Friday, July 20, 2007

Bush Bans Torture? Not exactly

While George Bush issued an executive order on Friday "prohibiting cruel and inhuman treatment, including humiliation or denigration of religious beliefs, in the detention and interrogation of terrorism suspects" while still keeping acceptable interrogation methods secret, the Center for Constitutional Rights brought us this news:

On July 20, 2007, the Court of Appeals for the D.C. Circuit issued a ruling in two Detainee Treatment Act (DTA) petitions that, while ostensibly giving attorneys access to all government information for the DTA hearings, would also withhold key evidence that would likely point to torture of detainees. The ruling also includes a new protective order that would drastically curtail the ability of all attorneys to work with clients at Guantánamo and erodes attorney-client privilege.

The Court of Appeals acknowledged that the government’s failure to comply with its own Combat Status Review Tribunal (CSRT) procedures reinforces concerns about the adequacy of the CSRT process as a substitute for habeas corpus. But it also stated that “highly sensitive information” – likely to be information concerning the torture of detainees – can be withheld from attorneys.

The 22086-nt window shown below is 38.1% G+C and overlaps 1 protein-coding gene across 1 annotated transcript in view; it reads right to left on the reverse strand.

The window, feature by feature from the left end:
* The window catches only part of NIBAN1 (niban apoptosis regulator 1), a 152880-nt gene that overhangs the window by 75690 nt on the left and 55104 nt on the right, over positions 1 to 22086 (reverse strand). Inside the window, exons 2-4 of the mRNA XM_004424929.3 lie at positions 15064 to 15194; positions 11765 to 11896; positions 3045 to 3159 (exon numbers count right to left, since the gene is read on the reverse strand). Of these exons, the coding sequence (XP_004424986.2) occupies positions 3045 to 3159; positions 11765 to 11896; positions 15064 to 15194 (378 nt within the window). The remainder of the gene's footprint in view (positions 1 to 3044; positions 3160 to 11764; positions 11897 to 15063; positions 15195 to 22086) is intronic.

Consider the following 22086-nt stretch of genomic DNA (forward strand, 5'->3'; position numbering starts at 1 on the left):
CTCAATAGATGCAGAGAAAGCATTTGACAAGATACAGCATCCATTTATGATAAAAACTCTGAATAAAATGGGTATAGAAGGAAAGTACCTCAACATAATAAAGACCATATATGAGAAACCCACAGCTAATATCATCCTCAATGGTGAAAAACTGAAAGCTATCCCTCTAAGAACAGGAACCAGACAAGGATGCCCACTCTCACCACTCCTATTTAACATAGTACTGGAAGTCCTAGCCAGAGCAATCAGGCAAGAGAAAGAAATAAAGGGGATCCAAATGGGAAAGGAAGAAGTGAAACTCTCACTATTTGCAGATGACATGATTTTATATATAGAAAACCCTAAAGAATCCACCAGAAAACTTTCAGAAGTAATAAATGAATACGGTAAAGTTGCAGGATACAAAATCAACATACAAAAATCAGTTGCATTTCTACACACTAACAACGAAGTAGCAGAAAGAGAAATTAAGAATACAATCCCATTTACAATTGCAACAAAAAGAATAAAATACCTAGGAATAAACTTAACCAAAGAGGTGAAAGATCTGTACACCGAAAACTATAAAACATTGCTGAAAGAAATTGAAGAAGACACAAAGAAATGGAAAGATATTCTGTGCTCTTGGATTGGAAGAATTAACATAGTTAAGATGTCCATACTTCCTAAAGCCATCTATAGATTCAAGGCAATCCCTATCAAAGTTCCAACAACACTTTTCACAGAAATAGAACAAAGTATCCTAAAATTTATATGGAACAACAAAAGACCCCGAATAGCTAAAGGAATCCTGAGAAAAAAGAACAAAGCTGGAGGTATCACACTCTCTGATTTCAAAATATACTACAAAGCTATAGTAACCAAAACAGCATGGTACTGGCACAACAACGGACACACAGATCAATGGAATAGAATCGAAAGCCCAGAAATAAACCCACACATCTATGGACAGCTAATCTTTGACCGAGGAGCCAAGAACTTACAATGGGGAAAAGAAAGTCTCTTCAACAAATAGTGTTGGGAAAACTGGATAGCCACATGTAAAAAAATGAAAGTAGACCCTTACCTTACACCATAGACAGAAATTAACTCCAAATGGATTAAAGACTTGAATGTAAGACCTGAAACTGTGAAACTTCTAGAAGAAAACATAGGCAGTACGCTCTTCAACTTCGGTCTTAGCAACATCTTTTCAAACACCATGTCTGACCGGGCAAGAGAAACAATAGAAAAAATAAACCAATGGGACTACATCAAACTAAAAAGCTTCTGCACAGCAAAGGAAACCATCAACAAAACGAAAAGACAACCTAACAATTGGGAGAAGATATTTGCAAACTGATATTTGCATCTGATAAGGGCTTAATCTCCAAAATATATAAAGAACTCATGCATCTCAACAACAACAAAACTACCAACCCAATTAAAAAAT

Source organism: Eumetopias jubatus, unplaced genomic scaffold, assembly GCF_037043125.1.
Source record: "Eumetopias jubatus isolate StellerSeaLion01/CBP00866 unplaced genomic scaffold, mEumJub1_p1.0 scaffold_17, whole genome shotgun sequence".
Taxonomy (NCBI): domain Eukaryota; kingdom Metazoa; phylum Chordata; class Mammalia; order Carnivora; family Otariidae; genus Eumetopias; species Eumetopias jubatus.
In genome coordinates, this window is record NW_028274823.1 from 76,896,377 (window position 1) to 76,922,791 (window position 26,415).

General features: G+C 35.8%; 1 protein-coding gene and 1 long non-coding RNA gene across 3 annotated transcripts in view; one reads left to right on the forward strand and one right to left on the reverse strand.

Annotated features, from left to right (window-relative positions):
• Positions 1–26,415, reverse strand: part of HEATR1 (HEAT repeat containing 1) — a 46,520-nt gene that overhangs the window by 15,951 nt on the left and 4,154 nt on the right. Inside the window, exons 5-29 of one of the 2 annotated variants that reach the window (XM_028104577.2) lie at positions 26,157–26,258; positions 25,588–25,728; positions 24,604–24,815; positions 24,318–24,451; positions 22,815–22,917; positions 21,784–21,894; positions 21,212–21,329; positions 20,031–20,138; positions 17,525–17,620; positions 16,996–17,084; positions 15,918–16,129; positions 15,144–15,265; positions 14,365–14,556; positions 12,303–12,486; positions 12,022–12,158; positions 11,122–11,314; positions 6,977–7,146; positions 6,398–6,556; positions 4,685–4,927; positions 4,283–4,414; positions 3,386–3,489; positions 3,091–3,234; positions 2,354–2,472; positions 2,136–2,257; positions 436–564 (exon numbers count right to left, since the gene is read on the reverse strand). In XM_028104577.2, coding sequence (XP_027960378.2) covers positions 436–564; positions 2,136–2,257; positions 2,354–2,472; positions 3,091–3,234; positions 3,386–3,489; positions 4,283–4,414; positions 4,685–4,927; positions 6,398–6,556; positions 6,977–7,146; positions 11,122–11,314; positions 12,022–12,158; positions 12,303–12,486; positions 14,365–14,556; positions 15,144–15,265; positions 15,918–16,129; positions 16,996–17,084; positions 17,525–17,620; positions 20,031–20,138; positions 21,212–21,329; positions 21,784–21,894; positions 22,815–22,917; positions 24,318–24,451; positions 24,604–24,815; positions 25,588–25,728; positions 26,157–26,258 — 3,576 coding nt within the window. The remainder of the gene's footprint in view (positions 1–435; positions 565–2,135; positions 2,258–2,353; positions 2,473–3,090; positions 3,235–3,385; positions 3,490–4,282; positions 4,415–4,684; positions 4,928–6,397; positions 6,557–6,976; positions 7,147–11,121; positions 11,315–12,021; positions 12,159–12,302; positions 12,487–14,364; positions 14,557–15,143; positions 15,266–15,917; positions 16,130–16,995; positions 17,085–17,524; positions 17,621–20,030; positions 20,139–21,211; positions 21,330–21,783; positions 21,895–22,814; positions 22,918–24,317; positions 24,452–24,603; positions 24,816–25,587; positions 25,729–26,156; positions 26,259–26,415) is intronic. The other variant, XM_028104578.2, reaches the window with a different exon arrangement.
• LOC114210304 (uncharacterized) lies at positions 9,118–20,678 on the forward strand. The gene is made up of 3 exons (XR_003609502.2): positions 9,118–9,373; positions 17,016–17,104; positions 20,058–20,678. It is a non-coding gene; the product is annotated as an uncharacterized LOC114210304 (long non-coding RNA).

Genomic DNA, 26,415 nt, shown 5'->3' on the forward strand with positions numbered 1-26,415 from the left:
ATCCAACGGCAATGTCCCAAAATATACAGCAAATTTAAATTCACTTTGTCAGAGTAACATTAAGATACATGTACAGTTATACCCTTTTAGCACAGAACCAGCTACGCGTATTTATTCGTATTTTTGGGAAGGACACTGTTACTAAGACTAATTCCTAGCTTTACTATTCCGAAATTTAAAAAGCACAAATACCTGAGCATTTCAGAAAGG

The new protective order, issued as part of the ruling in Parhat v. Gates and Bismullah v. Gates, would:
• Allow the U.S. government to withhold “certain highly sensitive information” from attorneys, with certain classified information only offered on a “need to know” basis;
• Allow legal mail between attorneys and detainees to be inspected;
• Let the government redact from inspected mail any information that doesn’t specifically refer to events leading to the detainee’s capture and the conduct of the CSRT’s, including information relating to fears of repatriation to torture; and
• Allow only two attorney visits with detainees to obtain representation authorization (but would not require a detainee to sign a document giving authorization as the government had wished). This can be difficult when dealing with people who have been traumatized and have significant reasons not to trust the people they meet with.

So, of what use is an executive order against torture when a victim can't even get access to evidence of such treatment?

Further, there is no word yet on whether Bush's new order affects the section of the Military Commissions Act of 2006 that gives American government perpetrators of torture immunity from prosecution and since Bush conveniently opted out of the International Criminal Court in 2003, it's extremely unlikely that any CIA agent will ever be prosecuted for the war crime of torture.

Just more smoke and mirrors from Bush's legal advisors.

Related: The US isn't the only country that's trying to rework the ban on torture. See European Court of Human Rights: Ban on torture is absolute and universal.

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